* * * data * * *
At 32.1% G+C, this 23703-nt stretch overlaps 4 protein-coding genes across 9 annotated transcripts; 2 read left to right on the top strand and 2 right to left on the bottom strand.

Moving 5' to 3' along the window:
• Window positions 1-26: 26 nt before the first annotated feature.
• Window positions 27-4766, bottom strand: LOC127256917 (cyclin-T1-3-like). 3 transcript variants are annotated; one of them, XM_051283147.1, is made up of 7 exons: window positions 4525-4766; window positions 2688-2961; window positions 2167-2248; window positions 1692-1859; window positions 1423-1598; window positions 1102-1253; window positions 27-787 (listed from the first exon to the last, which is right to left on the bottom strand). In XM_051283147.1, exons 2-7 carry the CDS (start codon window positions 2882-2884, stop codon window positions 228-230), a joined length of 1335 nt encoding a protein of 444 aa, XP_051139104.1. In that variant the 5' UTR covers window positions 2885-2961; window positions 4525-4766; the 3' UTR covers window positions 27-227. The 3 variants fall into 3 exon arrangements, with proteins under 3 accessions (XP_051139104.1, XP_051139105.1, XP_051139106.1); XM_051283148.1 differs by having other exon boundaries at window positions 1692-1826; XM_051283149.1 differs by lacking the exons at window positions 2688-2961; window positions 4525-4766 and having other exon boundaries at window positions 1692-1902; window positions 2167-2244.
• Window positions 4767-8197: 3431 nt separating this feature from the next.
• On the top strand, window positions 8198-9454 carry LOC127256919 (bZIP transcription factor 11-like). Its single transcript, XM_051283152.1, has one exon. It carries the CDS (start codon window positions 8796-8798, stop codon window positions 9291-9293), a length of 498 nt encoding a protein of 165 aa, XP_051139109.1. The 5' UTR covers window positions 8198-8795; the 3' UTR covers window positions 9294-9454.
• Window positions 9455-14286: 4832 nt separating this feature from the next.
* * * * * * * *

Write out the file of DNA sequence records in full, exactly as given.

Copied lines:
At 32.1% G+C, this 23703-nt stretch overlaps 4 protein-coding genes across 9 annotated transcripts; 2 read left to right on the top strand and 2 right to left on the bottom strand.

Moving 5' to 3' along the window:
• Window positions 1-26: 26 nt before the first annotated feature.
• Window positions 27-4766, bottom strand: LOC127256917 (cyclin-T1-3-like). 3 transcript variants are annotated; one of them, XM_051283147.1, is made up of 7 exons: window positions 4525-4766; window positions 2688-2961; window positions 2167-2248; window positions 1692-1859; window positions 1423-1598; window positions 1102-1253; window positions 27-787 (listed from the first exon to the last, which is right to left on the bottom strand). In XM_051283147.1, exons 2-7 carry the CDS (start codon window positions 2882-2884, stop codon window positions 228-230), a joined length of 1335 nt encoding a protein of 444 aa, XP_051139104.1. In that variant the 5' UTR covers window positions 2885-2961; window positions 4525-4766; the 3' UTR covers window positions 27-227. The 3 variants fall into 3 exon arrangements, with proteins under 3 accessions (XP_051139104.1, XP_051139105.1, XP_051139106.1); XM_051283148.1 differs by having other exon boundaries at window positions 1692-1826; XM_051283149.1 differs by lacking the exons at window positions 2688-2961; window positions 4525-4766 and having other exon boundaries at window positions 1692-1902; window positions 2167-2244.
• Window positions 4767-8197: 3431 nt separating this feature from the next.
• On the top strand, window positions 8198-9454 carry LOC127256919 (bZIP transcription factor 11-like). Its single transcript, XM_051283152.1, has one exon. It carries the CDS (start codon window positions 8796-8798, stop codon window positions 9291-9293), a length of 498 nt encoding a protein of 165 aa, XP_051139109.1. The 5' UTR covers window positions 8198-8795; the 3' UTR covers window positions 9294-9454.
• Window positions 9455-14286: 4832 nt separating this feature from the next.